Striking an urban chord

Striking an urban chord

New-Age Filmmaker

Striking an urban chord

Ayan Mukerji (left) with Ranbir Kapoor (right).You hail from a long and illustrious lineage of film people — the S Mukerji clan.

Yes, my father Deb Mukerji too is an actor, who still does the occasional cameo, like in Kaminey. But I am almost embarrassed to say that whatever knowledge I have today of Hindi cinema starts from Karan Johar’s movies. My main exposure in my formative years has been Hollywood classics, including Hitchcock, Billy Wilder and the musicals. Of course, I now intend to catch up slowly with my heritage.

So how did a Hindi film happen to you?

I have made Wake Up Sid for the Ayans in the audience. But I hope that the others like it too. If you are asking me how I came to make films, when I look back, I can’t remember any exact moment when it happened. I guess it was a combination of my surroundings and roots. In my family, movies were not a pastime, but serious business. My father wasn’t too successful as a hero but even today, he starts his morning with gym and a film and usually ends the day with watching another film. I too fell in love with the movies first as an audience.

Did you assist Karan or anyone else?

I assisted Karan on Kabhi Alvida Naa Kehna and before that I worked with Ashutosh Gowariker on Swades. After KANK, I was also very clear that I would be writing any film I made. So I began writing, and Karan, who was very receptive to my vision, made things easy for me. He had told me that he would produce any story of mine if he liked it, and my idea was just to write something for myself. Cinema is just a means of expression for me — Wake Up Sid could have been a small little book, a short story or a painting instead of a film. To be completely honest, my film was not born out of cinematic tradition. It was not made to emulate any filmmaker or genre. In that sense it was an ode to life and not to cinema.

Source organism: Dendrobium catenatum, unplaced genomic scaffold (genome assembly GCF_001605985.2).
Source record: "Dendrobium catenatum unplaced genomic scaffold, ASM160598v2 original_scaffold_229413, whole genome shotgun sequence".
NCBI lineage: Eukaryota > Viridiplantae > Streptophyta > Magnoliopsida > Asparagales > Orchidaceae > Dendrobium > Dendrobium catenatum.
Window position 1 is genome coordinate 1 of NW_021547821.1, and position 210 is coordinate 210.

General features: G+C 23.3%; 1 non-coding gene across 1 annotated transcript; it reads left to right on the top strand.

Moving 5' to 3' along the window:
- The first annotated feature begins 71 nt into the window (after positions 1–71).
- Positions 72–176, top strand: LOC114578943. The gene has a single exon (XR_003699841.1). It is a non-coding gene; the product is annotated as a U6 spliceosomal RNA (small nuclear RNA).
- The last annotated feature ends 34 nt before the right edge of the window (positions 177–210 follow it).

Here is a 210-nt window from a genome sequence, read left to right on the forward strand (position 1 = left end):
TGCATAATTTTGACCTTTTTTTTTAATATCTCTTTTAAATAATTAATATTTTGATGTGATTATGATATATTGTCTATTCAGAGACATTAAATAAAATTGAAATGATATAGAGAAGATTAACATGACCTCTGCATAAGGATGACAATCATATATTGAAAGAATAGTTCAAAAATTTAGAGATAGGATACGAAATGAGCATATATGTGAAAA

So the message of a goal is also by default, so to speak?

Well, honestly, Wake Up Sid was me looking back at when I was 18, and that carefree time that I miss today. That is the time when you tend to find happiness in small things and just exist, flowing with the tide, so to speak. My film can be called a nostalgic trip that made me smile without feeling horrible, and I hope that the audience feels the same way.

Ranbir Kapoor is the driving force for the film. Why him?

To be honest, I was mesmerised by Ranbir from the time I watched Saawariya. So I had to give my best to both Ranbir and to Sid because they had to give their best to each other, you understand? When I recall Taare Zameen Par, I think first and foremost of that young boy and then Darsheel. I want people to recall Sid and Ranbir in the same way. As to why he is there, you could have asked me this question if I had ten choices, isn’t it?
But who could have been Sid among the actors around today?

Your film was thankfully devoid of Kaminey-like technical gimmickry, but your generation of filmmakers do tend to have a certain disrespect for the audience for whom they are making a film. The paying audience becomes almost incidental to the rather increasingly-made personal cinema.

I agree completely on both counts! I also do not think much about that kind of technique-heavy cinema you mention. But yes, I would like to be somewhat daring and personal in my next film too. The success of Wake Up Sid will open doors for me, and I could perhaps be more personal and daring next time, because when you plan and write a film you have to commit to its content. But the personal cinema movement you are talking about is just taking off — it’s far from established. I would love to make full-on commercial films — my family’s been known for them, right? But sometime later, when I organically feel the urge from within.

Konkona Sen Sharma, with her super-predictable performance, could have been substituted by a better performer...

Let’s just say that she was right for the role. If I had cast Priyanka Chopra, for instance, no one would have accepted that Sid takes so much time to fall in love with her!